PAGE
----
While this lawsuit was pending, Garcia also was pursuing her copyright on another front. On September 25, 2012, she filed an application with the U.S. Copyright Office in order to comply with 17 U.S.C. § 411(a), which requires such an application as a prerequisite to any copyright infringement suit. On December 18, 2012, however, the Copyright Office wrote to Garcia’s lawyer and informed her that, barring further information from Garcia, Garcia was not entitled to register a copyright.... “For copyright registration purposes, a motion picture is a single integrated work,” it wrote. “Assuming Ms. Garcia’s contribution was limited to her acting performance, we cannot register her performance apart from the motion picture.” ... The Copyright Office informed Garcia’s lawyer that unless she could provide further information about Garcia’s role, her application would be rejected.... Garcia responded by asking the Copyright Office to delay its adjudication of her application until after the panel ruled in this case....While I often disagree with the Copyright Office on things, nearly everyone should at least agree that it tends to lean towards a more copyright maximalist point of view, happy to allow copyrights on nearly everything. For even it to reject the copyright here, and do so forcefully, suggests that Judge Kozinski's ruling is way out of line -- and, at the very least, deserves a more thorough rehearing.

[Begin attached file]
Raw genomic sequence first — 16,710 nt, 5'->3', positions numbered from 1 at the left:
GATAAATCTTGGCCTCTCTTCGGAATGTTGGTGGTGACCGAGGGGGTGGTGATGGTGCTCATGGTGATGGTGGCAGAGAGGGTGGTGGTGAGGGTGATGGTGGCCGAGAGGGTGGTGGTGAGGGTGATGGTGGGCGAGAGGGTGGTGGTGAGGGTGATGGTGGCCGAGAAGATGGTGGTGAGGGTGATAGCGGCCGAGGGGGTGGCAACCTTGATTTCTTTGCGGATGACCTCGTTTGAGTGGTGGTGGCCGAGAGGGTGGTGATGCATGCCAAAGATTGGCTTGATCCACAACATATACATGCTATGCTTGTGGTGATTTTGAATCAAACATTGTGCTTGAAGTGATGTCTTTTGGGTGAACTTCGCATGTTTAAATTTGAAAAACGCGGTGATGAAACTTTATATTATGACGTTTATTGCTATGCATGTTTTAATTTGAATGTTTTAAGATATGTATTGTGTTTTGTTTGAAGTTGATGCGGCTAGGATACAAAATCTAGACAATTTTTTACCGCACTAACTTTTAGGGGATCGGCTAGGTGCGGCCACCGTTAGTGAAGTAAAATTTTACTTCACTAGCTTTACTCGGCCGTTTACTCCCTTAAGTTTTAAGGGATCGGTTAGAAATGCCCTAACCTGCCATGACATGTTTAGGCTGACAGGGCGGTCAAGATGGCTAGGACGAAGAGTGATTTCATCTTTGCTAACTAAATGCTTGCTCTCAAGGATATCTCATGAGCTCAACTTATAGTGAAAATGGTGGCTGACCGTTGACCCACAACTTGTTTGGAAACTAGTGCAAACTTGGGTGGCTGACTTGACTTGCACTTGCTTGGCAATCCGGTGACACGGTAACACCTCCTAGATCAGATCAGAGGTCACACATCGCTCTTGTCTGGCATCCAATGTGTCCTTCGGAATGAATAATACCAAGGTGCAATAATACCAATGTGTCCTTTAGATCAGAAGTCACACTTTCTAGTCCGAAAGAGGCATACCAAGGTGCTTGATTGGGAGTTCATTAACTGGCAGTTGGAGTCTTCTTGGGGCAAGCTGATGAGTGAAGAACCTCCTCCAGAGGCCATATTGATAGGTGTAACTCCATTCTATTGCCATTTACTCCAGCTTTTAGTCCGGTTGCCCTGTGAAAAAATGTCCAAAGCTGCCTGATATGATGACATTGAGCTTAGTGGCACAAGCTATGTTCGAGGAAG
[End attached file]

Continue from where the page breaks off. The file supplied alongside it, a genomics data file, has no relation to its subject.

On March 6, 2014, the Copyright Office issued a letter rejecting Garcia’s application.... It explained that “the U.S. Copyright Office * * * views dramatic performances in motion pictures to be only part of the integrated work— the motion picture” and that the Office’s “longstanding practices do not allow a copyright claim by an individual actor or actress in his or her performance contained within a motion picture.”.... The Office also explained why it was inappropriate for it to delay its ruling during the pendency of this case. Citing 17 U.S.C. § 411(a), it wrote that “Congress expressly envisioned that registration decisions by the Register of Copyrights would precede adjudication in the courts” so that the courts have the benefit of the Copyright Office’s decision and so that the Office can intervene to defend that decision.... When applicants institute lawsuits prior to the Copyright Office’s decision, it explained, “the Register’s statutory right to intervene in an action instituted pursuant to a refusal to register is nullified.”
Google goes on to explain why, even without this, the original order should be put on the shelf while the court reconsiders, again making a very compelling argument that Garcia has no copyright interest and no case. I won't rehash the arguments here, but they're worth reading. At the very least, it's difficult to see how anyone (even those who agreed with the original order) can't see how the ruling is controversial, raises serious issues, and deserves to be stayed until the court can make sure this is the result it thinks is appropriate.